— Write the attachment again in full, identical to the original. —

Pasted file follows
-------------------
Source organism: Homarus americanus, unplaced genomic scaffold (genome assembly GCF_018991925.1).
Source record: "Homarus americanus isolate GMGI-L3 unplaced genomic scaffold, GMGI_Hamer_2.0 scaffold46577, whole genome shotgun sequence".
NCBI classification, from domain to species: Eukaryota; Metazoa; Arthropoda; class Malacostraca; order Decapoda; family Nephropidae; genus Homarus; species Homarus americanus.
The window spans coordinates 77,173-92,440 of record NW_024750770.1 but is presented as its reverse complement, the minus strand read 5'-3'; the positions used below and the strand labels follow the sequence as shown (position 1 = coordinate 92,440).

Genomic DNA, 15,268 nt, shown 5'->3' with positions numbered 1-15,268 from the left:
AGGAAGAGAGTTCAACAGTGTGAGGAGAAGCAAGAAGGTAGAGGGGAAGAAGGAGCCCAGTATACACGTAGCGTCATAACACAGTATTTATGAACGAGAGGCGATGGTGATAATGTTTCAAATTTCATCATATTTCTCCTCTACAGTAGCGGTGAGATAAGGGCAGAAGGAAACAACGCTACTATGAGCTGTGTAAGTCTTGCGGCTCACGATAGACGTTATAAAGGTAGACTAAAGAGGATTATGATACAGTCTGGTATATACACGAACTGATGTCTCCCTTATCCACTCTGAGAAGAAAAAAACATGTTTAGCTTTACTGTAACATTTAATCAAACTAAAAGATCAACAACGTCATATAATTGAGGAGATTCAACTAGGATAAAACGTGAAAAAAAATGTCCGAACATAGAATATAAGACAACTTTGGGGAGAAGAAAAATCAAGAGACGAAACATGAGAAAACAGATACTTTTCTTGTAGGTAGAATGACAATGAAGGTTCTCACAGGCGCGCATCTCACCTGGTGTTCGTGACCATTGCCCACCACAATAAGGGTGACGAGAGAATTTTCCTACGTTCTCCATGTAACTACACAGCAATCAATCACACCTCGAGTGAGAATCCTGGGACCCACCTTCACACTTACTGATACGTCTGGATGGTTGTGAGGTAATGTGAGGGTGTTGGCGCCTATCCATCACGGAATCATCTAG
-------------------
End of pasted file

Source organism: Homarus americanus, unplaced genomic scaffold (genome assembly GCF_018991925.1).
Source record: "Homarus americanus isolate GMGI-L3 unplaced genomic scaffold, GMGI_Hamer_2.0 scaffold46577, whole genome shotgun sequence".
NCBI classification, from domain to species: Eukaryota; Metazoa; Arthropoda; class Malacostraca; order Decapoda; family Nephropidae; genus Homarus; species Homarus americanus.
The window spans coordinates 77,173-92,440 of record NW_024750770.1 but is presented as its reverse complement, the minus strand read 5'-3'; the positions used below and the strand labels follow the sequence as shown (position 1 = coordinate 92,440).

Genomic DNA, 15,268 nt, shown 5'->3' with positions numbered 1-15,268 from the left:
AGGAAGAGAGTTCAACAGTGTGAGGAGAAGCAAGAAGGTAGAGGGGAAGAAGGAGCCCAGTATACACGTAGCGTCATAACACAGTATTTATGAACGAGAGGCGATGGTGATAATGTTTCAAATTTCATCATATTTCTCCTCTACAGTAGCGGTGAGATAAGGGCAGAAGGAAACAACGCTACTATGAGCTGTGTAAGTCTTGCGGCTCACGATAGACGTTATAAAGGTAGACTAAAGAGGATTATGATACAGTCTGGTATATACACGAACTGATGTCTCCCTTATCCACTCTGAGAAGAAAAAAACATGTTTAGCTTTACTGTAACATTTAATCAAACTAAAAGATCAACAACGTCATATAATTGAGGAGATTCAACTAGGATAAAACGTGAAAAAAAATGTCCGAACATAGAATATAAGACAACTTTGGGGAGAAGAAAAATCAAGAGACGAAACATGAGAAAACAGATACTTTTCTTGTAGGTAGAATGACAATGAAGGTTCTCACAGGCGCGCATCTCACCTGGTGTTCGTGACCATTGCCCACCACAATAAGGGTGACGAGAGAATTTTCCTACGTTCTCCATGTAACTACACAGCAATCAATCACACCTCGAGTGAGAATCCTGGGACCCACCTTCACACTTACTGATACGTCTGGATGGTTGTGAGGTAATGTGAGGGTGTTGGCGCCTATCCATCACGGAATCATCTAG